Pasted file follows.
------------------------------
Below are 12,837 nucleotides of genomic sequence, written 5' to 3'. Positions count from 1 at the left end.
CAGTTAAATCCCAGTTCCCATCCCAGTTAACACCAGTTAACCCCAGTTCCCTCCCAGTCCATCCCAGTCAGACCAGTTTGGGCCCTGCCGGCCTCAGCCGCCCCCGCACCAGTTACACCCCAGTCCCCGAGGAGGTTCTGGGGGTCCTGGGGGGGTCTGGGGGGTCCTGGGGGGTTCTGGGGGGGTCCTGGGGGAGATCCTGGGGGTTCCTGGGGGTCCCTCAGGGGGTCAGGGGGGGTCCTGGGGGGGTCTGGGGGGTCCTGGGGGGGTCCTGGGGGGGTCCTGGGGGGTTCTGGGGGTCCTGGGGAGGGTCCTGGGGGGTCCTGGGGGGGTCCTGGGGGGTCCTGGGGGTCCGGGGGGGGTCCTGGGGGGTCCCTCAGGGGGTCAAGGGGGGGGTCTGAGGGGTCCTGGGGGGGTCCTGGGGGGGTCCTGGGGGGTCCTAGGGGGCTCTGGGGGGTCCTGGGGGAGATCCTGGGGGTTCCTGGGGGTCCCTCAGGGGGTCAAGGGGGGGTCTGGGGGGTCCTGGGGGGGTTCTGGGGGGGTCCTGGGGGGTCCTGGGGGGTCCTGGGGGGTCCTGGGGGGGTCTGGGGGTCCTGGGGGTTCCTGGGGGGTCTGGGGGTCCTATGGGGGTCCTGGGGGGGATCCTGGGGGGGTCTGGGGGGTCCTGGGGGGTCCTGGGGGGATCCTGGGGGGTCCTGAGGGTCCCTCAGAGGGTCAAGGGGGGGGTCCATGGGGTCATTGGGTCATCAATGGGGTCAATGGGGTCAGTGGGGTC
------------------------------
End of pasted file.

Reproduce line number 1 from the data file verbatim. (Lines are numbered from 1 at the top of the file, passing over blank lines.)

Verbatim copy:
Below are 12,837 nucleotides of genomic sequence, written 5' to 3'. Positions count from 1 at the left end.